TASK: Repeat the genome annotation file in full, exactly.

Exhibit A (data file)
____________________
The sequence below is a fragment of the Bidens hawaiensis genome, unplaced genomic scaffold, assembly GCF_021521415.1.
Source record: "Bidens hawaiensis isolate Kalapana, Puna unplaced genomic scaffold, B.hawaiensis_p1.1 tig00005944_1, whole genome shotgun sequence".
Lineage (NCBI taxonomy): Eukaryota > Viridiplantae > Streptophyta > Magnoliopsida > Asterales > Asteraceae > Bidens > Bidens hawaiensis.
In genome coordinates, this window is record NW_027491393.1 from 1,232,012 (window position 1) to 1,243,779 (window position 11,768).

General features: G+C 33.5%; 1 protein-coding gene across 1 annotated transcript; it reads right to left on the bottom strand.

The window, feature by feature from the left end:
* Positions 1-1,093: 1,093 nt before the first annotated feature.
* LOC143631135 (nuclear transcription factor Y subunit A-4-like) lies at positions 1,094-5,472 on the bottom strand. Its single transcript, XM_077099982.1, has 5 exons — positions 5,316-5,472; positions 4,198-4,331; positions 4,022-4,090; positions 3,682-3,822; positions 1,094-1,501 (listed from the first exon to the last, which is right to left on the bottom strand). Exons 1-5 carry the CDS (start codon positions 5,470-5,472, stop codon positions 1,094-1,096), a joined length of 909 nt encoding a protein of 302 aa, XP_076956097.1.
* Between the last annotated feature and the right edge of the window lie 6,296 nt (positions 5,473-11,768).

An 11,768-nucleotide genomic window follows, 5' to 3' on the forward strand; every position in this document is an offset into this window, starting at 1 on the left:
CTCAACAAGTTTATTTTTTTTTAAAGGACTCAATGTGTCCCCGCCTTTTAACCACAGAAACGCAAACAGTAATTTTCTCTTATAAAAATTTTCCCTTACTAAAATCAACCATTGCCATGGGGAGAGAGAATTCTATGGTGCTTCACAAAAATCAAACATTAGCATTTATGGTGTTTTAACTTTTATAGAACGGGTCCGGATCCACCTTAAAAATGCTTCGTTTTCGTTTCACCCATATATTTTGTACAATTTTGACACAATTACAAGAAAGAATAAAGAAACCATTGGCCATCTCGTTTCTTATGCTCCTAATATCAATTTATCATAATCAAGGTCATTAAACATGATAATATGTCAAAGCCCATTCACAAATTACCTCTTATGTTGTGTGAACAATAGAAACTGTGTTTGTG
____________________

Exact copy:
The sequence below is a fragment of the Bidens hawaiensis genome, unplaced genomic scaffold, assembly GCF_021521415.1.
Source record: "Bidens hawaiensis isolate Kalapana, Puna unplaced genomic scaffold, B.hawaiensis_p1.1 tig00005944_1, whole genome shotgun sequence".
Lineage (NCBI taxonomy): Eukaryota > Viridiplantae > Streptophyta > Magnoliopsida > Asterales > Asteraceae > Bidens > Bidens hawaiensis.
In genome coordinates, this window is record NW_027491393.1 from 1,232,012 (window position 1) to 1,243,779 (window position 11,768).

General features: G+C 33.5%; 1 protein-coding gene across 1 annotated transcript; it reads right to left on the bottom strand.

The window, feature by feature from the left end:
* Positions 1-1,093: 1,093 nt before the first annotated feature.
* LOC143631135 (nuclear transcription factor Y subunit A-4-like) lies at positions 1,094-5,472 on the bottom strand. Its single transcript, XM_077099982.1, has 5 exons — positions 5,316-5,472; positions 4,198-4,331; positions 4,022-4,090; positions 3,682-3,822; positions 1,094-1,501 (listed from the first exon to the last, which is right to left on the bottom strand). Exons 1-5 carry the CDS (start codon positions 5,470-5,472, stop codon positions 1,094-1,096), a joined length of 909 nt encoding a protein of 302 aa, XP_076956097.1.
* Between the last annotated feature and the right edge of the window lie 6,296 nt (positions 5,473-11,768).

An 11,768-nucleotide genomic window follows, 5' to 3' on the forward strand; every position in this document is an offset into this window, starting at 1 on the left:
CTCAACAAGTTTATTTTTTTTTAAAGGACTCAATGTGTCCCCGCCTTTTAACCACAGAAACGCAAACAGTAATTTTCTCTTATAAAAATTTTCCCTTACTAAAATCAACCATTGCCATGGGGAGAGAGAATTCTATGGTGCTTCACAAAAATCAAACATTAGCATTTATGGTGTTTTAACTTTTATAGAACGGGTCCGGATCCACCTTAAAAATGCTTCGTTTTCGTTTCACCCATATATTTTGTACAATTTTGACACAATTACAAGAAAGAATAAAGAAACCATTGGCCATCTCGTTTCTTATGCTCCTAATATCAATTTATCATAATCAAGGTCATTAAACATGATAATATGTCAAAGCCCATTCACAAATTACCTCTTATGTTGTGTGAACAATAGAAACTGTGTTTGTG